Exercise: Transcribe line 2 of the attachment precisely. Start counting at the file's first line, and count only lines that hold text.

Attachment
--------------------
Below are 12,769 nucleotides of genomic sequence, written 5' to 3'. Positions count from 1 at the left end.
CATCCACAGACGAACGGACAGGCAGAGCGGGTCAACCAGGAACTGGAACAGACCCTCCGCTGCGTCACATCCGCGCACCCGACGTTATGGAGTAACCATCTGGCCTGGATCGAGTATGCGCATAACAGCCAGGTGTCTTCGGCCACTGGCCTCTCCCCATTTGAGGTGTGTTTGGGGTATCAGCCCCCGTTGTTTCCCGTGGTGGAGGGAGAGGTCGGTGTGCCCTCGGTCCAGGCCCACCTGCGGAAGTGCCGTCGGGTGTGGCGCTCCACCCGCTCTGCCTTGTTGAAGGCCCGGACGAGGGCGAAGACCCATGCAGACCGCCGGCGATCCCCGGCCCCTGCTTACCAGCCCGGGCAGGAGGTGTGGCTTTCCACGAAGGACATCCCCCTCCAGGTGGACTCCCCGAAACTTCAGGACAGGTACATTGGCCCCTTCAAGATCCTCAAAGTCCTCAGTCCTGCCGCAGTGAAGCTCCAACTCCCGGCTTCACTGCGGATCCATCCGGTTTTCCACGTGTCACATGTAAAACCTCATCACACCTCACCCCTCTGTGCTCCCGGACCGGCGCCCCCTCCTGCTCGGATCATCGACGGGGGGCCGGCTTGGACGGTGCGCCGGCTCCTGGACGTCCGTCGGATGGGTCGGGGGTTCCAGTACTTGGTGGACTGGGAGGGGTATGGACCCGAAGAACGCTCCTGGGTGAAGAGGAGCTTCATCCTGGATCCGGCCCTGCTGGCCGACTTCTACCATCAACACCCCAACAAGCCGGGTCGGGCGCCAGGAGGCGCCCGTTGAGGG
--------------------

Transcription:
CATCCACAGACGAACGGACAGGCAGAGCGGGTCAACCAGGAACTGGAACAGACCCTCCGCTGCGTCACATCCGCGCACCCGACGTTATGGAGTAACCATCTGGCCTGGATCGAGTATGCGCATAACAGCCAGGTGTCTTCGGCCACTGGCCTCTCCCCATTTGAGGTGTGTTTGGGGTATCAGCCCCCGTTGTTTCCCGTGGTGGAGGGAGAGGTCGGTGTGCCCTCGGTCCAGGCCCACCTGCGGAAGTGCCGTCGGGTGTGGCGCTCCACCCGCTCTGCCTTGTTGAAGGCCCGGACGAGGGCGAAGACCCATGCAGACCGCCGGCGATCCCCGGCCCCTGCTTACCAGCCCGGGCAGGAGGTGTGGCTTTCCACGAAGGACATCCCCCTCCAGGTGGACTCCCCGAAACTTCAGGACAGGTACATTGGCCCCTTCAAGATCCTCAAAGTCCTCAGTCCTGCCGCAGTGAAGCTCCAACTCCCGGCTTCACTGCGGATCCATCCGGTTTTCCACGTGTCACATGTAAAACCTCATCACACCTCACCCCTCTGTGCTCCCGGACCGGCGCCCCCTCCTGCTCGGATCATCGACGGGGGGCCGGCTTGGACGGTGCGCCGGCTCCTGGACGTCCGTCGGATGGGTCGGGGGTTCCAGTACTTGGTGGACTGGGAGGGGTATGGACCCGAAGAACGCTCCTGGGTGAAGAGGAGCTTCATCCTGGATCCGGCCCTGCTGGCCGACTTCTACCATCAACACCCCAACAAGCCGGGTCGGGCGCCAGGAGGCGCCCGTTGAGGG